James Januzzi, MD: Do these facts extend to all forms of HCM? Or are there differences between those with apical HCM vs other forms, for example?
Martin S. Maron, MD: The principal point here is that in general, we’ve got the symptoms of exertional dyspnea, chest pain, decreased exercise tolerance, and sometimes lightheadedness can be present in both obstructive and nonobstructive patients. There’s overlap. There’s no question. The reality is that any patient with HCM, whether they’re obstructive or nonobstructive or have different locations of hypertrophy, can have 1 or more of those symptoms.
James Januzzi, MD: OK. That’s helpful. That brings us to the course and complications of the diagnosis, which is worth talking about. Javed?
Javed Butler, MD, MPH, MBA: Just to clarify, you’re saying that symptoms, whether it’s angina or shortness of breath, can occur in any variant, whether it’s apical or concentric or whatever, but this typical obstructive picture with systolic anterior motion of the mitral leaflet and asymmetric septal hypertrophy won’t necessarily occur with apical or the variants?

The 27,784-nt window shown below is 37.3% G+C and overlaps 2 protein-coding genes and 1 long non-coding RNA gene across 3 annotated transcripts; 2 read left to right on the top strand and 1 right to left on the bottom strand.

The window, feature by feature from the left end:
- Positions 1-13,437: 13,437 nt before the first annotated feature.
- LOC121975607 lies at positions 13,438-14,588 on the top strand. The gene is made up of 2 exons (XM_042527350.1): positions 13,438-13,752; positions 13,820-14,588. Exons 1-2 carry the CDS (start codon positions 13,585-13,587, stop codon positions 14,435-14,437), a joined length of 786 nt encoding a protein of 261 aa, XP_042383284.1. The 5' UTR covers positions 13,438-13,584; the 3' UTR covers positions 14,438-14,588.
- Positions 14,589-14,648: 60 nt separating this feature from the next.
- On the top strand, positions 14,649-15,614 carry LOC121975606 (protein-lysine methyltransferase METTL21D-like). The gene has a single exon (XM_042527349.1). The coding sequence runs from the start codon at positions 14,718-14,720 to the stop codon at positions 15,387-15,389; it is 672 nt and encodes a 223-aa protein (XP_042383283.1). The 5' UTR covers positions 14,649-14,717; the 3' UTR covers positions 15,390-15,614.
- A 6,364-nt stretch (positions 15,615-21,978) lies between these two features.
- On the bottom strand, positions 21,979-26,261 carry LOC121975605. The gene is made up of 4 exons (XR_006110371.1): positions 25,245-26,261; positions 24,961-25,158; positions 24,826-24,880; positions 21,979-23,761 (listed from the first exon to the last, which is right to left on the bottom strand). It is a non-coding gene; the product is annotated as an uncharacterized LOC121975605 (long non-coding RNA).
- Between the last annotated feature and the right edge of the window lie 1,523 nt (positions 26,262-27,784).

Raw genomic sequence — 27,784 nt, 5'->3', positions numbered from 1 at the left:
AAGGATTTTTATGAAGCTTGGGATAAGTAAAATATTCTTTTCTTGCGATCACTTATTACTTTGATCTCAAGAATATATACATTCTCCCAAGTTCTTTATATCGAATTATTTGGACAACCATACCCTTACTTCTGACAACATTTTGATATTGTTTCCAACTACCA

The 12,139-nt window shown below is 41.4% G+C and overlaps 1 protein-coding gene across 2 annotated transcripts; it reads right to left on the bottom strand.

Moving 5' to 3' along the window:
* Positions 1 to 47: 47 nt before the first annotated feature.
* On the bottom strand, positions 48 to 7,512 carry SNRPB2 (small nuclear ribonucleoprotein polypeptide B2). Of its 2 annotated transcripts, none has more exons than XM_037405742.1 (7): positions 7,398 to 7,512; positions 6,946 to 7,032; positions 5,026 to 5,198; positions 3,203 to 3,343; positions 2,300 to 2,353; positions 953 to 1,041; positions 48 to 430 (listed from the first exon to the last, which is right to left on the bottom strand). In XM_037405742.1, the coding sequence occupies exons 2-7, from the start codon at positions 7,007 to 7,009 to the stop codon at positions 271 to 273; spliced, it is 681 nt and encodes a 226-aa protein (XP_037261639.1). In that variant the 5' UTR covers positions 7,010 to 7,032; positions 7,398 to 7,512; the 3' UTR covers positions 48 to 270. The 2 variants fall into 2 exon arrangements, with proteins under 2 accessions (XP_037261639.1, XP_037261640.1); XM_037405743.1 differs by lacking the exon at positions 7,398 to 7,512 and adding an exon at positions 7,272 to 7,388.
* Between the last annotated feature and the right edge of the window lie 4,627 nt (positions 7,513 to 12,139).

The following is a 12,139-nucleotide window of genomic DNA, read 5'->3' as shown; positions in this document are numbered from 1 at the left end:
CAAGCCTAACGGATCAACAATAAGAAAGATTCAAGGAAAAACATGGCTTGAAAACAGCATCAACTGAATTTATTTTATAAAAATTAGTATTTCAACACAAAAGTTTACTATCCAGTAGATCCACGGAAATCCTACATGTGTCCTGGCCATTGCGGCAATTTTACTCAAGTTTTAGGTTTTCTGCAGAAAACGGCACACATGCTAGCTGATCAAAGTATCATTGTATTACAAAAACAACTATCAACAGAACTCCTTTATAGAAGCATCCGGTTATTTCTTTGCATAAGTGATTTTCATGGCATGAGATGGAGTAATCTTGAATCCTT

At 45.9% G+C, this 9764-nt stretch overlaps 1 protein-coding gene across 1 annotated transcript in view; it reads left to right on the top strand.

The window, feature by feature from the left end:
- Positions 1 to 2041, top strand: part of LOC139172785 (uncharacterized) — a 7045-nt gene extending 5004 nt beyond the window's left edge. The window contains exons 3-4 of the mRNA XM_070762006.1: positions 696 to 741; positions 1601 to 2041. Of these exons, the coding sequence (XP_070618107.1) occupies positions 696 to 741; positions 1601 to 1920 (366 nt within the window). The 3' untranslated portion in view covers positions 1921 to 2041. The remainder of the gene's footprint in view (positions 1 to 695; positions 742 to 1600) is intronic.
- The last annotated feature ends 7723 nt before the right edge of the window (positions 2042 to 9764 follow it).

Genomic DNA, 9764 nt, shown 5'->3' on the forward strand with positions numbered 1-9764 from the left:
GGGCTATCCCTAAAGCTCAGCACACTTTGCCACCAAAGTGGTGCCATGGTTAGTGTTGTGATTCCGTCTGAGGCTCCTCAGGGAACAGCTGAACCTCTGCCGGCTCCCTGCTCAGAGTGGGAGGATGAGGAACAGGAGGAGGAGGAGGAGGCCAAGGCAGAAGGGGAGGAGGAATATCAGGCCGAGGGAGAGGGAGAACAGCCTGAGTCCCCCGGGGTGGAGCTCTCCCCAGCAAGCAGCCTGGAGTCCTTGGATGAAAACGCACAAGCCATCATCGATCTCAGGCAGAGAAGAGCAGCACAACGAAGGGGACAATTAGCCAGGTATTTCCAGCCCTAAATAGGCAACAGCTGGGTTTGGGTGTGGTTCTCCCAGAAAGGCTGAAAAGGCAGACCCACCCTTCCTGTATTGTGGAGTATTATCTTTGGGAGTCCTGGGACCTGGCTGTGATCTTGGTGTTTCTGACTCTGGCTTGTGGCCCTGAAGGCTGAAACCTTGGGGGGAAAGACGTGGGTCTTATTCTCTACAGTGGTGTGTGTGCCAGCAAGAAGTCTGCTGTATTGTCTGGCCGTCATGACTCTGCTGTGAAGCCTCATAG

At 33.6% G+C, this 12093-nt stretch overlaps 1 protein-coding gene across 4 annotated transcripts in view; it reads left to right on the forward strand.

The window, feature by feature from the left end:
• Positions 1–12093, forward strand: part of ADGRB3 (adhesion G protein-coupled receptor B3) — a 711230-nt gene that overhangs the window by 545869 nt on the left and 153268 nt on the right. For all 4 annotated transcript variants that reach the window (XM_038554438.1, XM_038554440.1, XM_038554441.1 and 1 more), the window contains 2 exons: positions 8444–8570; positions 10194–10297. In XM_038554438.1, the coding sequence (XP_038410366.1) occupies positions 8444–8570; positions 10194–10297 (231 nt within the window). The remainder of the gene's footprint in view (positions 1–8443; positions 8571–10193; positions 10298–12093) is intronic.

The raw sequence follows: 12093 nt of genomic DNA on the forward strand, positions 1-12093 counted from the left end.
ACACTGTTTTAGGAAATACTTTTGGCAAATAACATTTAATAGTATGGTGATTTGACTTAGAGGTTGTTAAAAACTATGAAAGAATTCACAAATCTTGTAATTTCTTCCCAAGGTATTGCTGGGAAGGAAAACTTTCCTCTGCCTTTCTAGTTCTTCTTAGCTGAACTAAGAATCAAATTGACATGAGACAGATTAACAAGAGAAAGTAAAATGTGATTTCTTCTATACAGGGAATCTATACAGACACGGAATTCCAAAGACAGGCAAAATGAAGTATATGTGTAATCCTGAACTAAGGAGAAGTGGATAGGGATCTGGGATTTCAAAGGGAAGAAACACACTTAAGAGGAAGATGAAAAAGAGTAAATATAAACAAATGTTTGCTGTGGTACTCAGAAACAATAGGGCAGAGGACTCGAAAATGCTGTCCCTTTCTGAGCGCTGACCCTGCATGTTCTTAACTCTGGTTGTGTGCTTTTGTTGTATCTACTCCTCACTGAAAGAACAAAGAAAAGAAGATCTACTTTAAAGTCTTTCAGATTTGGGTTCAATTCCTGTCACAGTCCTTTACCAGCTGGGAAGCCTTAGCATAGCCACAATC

Steve R. Ommen, MD: Correct.
Martin S. Maron, MD: To be absolutely clear, there’s no question that left ventricular outflow obstruction at rest, or as Steve was saying, with provocation, is the most important driver of symptoms in this disease.
James Januzzi, MD: Yes. And a tie into treatment, as we’ll discuss. Let’s talk with Drs Butler and Spertus about the clinical picture. Javed, how does this diagnosis present? How might you define the clinical course and complications?